A system of pre-Hispanic urban centres, dating back around 2,500 years, has been discovered by researchers in the Upper Amazon, possibly the region’s first and largest form of urbanism. An immense city, hidden by lush vegetation, whose discovery changes the history of the people who populated the Amazon. The protagonists of the incredible discovery were scientists from the French National Center for Scientific Research (CNRS), the Pontifical Catholic University of Ecuador and the University of Puerto Rico, who described the discovery in the journal Science.
In the article, the team of researchers led by Stephen Rostain presents several pieces of evidence on the existence of a civilization based on agriculture that lived around 2,500 years ago in the Upano area of Ecuador, a region on the eastern slopes of the Andes. According to experts, this society represents the first and largest example of agrarian urbanism documented so far in the Amazon.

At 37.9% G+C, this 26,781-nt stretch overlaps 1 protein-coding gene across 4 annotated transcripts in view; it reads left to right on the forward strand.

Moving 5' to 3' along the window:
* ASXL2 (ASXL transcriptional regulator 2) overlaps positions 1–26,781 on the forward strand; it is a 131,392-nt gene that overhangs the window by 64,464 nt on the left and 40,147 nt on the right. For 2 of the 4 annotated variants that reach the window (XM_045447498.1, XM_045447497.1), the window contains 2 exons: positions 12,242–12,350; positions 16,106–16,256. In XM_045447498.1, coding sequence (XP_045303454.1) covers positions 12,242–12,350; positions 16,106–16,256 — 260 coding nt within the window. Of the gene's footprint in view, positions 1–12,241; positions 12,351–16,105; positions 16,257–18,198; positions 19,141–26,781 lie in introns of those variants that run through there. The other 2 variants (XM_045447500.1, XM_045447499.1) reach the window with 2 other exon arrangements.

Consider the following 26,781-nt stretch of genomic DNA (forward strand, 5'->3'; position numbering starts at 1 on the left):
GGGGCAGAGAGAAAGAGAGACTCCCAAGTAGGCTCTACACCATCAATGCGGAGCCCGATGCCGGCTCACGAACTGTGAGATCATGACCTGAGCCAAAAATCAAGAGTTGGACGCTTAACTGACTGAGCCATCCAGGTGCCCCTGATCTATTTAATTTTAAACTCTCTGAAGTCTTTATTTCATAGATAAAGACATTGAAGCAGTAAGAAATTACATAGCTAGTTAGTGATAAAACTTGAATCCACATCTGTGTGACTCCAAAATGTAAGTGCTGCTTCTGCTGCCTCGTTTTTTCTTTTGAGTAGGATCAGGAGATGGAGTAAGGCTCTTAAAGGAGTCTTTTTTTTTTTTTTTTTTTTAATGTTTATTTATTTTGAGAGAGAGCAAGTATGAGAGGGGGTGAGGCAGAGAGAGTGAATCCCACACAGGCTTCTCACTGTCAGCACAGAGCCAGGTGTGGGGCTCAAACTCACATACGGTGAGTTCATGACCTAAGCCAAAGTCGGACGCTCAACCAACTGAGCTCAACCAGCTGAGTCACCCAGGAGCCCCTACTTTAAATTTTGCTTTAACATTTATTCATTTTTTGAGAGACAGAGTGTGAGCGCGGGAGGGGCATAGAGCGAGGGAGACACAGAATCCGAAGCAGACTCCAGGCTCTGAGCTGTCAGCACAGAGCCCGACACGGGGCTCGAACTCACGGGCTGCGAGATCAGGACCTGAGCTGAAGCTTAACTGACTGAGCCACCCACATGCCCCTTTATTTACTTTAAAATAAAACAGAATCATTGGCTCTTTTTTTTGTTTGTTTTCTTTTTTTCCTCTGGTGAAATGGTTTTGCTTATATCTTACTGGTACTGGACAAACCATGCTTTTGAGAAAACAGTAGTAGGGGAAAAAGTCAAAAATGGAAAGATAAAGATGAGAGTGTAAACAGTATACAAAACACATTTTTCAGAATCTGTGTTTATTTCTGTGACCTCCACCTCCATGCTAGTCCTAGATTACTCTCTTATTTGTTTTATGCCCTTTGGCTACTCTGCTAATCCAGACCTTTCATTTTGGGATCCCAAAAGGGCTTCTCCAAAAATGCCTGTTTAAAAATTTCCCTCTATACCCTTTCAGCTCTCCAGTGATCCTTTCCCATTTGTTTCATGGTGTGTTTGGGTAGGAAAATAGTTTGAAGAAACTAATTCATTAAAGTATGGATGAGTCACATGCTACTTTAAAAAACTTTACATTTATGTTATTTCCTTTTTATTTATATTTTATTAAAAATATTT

The characteristics of these urban systems are reminiscent of those discovered in Central America and dating back to the Mayan era. To locate them, scientists used a mapping and detection system called “Lidar”, which allows the identification of structures, squares, paths and roads, with over 6000 platforms of anthropogenic origin and river drainages within the detection area, which it covered approximately 300 square kilometers. At least 15 distinct settlement sites of various sizes based on clusters of urban formations have also been identified.
As experts report, one of the most interesting aspects is represented by the road network on a regional scale, very extensive and complex, which connects urban centers with peripheral areas. According to analyses, the construction and occupation of the platforms and roads dates back to the period between 500 BC and 300-600 AD. Scientists believe that the complex was inhabited by groups of the Kilamope and later Upano cultures. “Our discovery – concludes Rostain – constitutes a further example of how the environmental and cultural heritage of the Amazon is underestimated. We are convinced that it is necessary to review our preconceptions about the Amazonian world and reinterpret contexts and environments in the light of a more inclusive and participatory”.